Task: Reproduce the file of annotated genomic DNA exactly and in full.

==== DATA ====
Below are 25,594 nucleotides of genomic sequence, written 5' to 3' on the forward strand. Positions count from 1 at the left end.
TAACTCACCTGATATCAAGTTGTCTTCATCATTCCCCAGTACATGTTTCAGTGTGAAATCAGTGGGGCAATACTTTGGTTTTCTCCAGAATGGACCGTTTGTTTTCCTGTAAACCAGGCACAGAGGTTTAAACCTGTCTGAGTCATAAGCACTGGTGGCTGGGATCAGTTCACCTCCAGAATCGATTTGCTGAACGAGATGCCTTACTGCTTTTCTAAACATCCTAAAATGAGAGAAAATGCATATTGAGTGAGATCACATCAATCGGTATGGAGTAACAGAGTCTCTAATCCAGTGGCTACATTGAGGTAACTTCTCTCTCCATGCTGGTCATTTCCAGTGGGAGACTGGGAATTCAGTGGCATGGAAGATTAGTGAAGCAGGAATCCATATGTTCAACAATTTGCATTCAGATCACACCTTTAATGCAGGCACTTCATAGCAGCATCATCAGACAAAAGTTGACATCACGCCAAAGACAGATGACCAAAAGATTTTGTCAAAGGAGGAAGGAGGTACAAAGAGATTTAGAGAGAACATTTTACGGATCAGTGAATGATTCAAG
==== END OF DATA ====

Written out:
Below are 25,594 nucleotides of genomic sequence, written 5' to 3' on the forward strand. Positions count from 1 at the left end.
TAACTCACCTGATATCAAGTTGTCTTCATCATTCCCCAGTACATGTTTCAGTGTGAAATCAGTGGGGCAATACTTTGGTTTTCTCCAGAATGGACCGTTTGTTTTCCTGTAAACCAGGCACAGAGGTTTAAACCTGTCTGAGTCATAAGCACTGGTGGCTGGGATCAGTTCACCTCCAGAATCGATTTGCTGAACGAGATGCCTTACTGCTTTTCTAAACATCCTAAAATGAGAGAAAATGCATATTGAGTGAGATCACATCAATCGGTATGGAGTAACAGAGTCTCTAATCCAGTGGCTACATTGAGGTAACTTCTCTCTCCATGCTGGTCATTTCCAGTGGGAGACTGGGAATTCAGTGGCATGGAAGATTAGTGAAGCAGGAATCCATATGTTCAACAATTTGCATTCAGATCACACCTTTAATGCAGGCACTTCATAGCAGCATCATCAGACAAAAGTTGACATCACGCCAAAGACAGATGACCAAAAGATTTTGTCAAAGGAGGAAGGAGGTACAAAGAGATTTAGAGAGAACATTTTACGGATCAGTGAATGATTCAAG